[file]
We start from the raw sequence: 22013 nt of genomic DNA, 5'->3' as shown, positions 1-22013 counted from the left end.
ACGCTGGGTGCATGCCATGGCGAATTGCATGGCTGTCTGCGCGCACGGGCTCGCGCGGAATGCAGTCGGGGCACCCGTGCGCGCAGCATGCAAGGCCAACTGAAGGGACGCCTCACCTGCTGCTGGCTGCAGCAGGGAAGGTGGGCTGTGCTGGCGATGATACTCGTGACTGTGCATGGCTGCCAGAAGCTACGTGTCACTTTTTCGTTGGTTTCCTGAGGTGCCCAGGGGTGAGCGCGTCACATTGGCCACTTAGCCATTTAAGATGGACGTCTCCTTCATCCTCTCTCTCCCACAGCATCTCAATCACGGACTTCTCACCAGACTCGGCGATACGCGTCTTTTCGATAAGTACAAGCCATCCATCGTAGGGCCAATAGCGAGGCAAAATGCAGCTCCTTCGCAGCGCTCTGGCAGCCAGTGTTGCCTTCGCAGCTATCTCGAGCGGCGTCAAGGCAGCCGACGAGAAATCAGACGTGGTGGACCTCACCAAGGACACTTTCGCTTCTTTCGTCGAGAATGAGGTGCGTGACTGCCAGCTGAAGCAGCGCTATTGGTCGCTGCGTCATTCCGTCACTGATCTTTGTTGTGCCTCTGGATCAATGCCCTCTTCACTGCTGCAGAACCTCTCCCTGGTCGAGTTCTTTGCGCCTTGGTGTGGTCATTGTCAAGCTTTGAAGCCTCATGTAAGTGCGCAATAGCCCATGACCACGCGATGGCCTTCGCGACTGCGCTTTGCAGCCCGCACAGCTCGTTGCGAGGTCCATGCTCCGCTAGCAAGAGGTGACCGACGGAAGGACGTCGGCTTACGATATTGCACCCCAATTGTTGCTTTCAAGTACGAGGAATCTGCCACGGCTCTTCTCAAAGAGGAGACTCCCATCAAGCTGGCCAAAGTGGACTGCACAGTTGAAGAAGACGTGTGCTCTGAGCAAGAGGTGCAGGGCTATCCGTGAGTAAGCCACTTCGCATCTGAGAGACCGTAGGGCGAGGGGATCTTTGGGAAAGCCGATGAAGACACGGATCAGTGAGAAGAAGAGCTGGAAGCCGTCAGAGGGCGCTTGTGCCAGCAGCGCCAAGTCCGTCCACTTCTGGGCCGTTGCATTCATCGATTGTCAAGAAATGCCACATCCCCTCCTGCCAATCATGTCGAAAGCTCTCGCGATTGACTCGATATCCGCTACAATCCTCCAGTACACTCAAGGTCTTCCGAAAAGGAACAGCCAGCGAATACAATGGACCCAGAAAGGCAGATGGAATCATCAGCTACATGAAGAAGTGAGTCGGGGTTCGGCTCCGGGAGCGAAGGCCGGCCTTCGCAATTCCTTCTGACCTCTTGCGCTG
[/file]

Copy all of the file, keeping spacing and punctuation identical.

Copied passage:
We start from the raw sequence: 22013 nt of genomic DNA, 5'->3' as shown, positions 1-22013 counted from the left end.
ACGCTGGGTGCATGCCATGGCGAATTGCATGGCTGTCTGCGCGCACGGGCTCGCGCGGAATGCAGTCGGGGCACCCGTGCGCGCAGCATGCAAGGCCAACTGAAGGGACGCCTCACCTGCTGCTGGCTGCAGCAGGGAAGGTGGGCTGTGCTGGCGATGATACTCGTGACTGTGCATGGCTGCCAGAAGCTACGTGTCACTTTTTCGTTGGTTTCCTGAGGTGCCCAGGGGTGAGCGCGTCACATTGGCCACTTAGCCATTTAAGATGGACGTCTCCTTCATCCTCTCTCTCCCACAGCATCTCAATCACGGACTTCTCACCAGACTCGGCGATACGCGTCTTTTCGATAAGTACAAGCCATCCATCGTAGGGCCAATAGCGAGGCAAAATGCAGCTCCTTCGCAGCGCTCTGGCAGCCAGTGTTGCCTTCGCAGCTATCTCGAGCGGCGTCAAGGCAGCCGACGAGAAATCAGACGTGGTGGACCTCACCAAGGACACTTTCGCTTCTTTCGTCGAGAATGAGGTGCGTGACTGCCAGCTGAAGCAGCGCTATTGGTCGCTGCGTCATTCCGTCACTGATCTTTGTTGTGCCTCTGGATCAATGCCCTCTTCACTGCTGCAGAACCTCTCCCTGGTCGAGTTCTTTGCGCCTTGGTGTGGTCATTGTCAAGCTTTGAAGCCTCATGTAAGTGCGCAATAGCCCATGACCACGCGATGGCCTTCGCGACTGCGCTTTGCAGCCCGCACAGCTCGTTGCGAGGTCCATGCTCCGCTAGCAAGAGGTGACCGACGGAAGGACGTCGGCTTACGATATTGCACCCCAATTGTTGCTTTCAAGTACGAGGAATCTGCCACGGCTCTTCTCAAAGAGGAGACTCCCATCAAGCTGGCCAAAGTGGACTGCACAGTTGAAGAAGACGTGTGCTCTGAGCAAGAGGTGCAGGGCTATCCGTGAGTAAGCCACTTCGCATCTGAGAGACCGTAGGGCGAGGGGATCTTTGGGAAAGCCGATGAAGACACGGATCAGTGAGAAGAAGAGCTGGAAGCCGTCAGAGGGCGCTTGTGCCAGCAGCGCCAAGTCCGTCCACTTCTGGGCCGTTGCATTCATCGATTGTCAAGAAATGCCACATCCCCTCCTGCCAATCATGTCGAAAGCTCTCGCGATTGACTCGATATCCGCTACAATCCTCCAGTACACTCAAGGTCTTCCGAAAAGGAACAGCCAGCGAATACAATGGACCCAGAAAGGCAGATGGAATCATCAGCTACATGAAGAAGTGAGTCGGGGTTCGGCTCCGGGAGCGAAGGCCGGCCTTCGCAATTCCTTCTGACCTCTTGCGCTG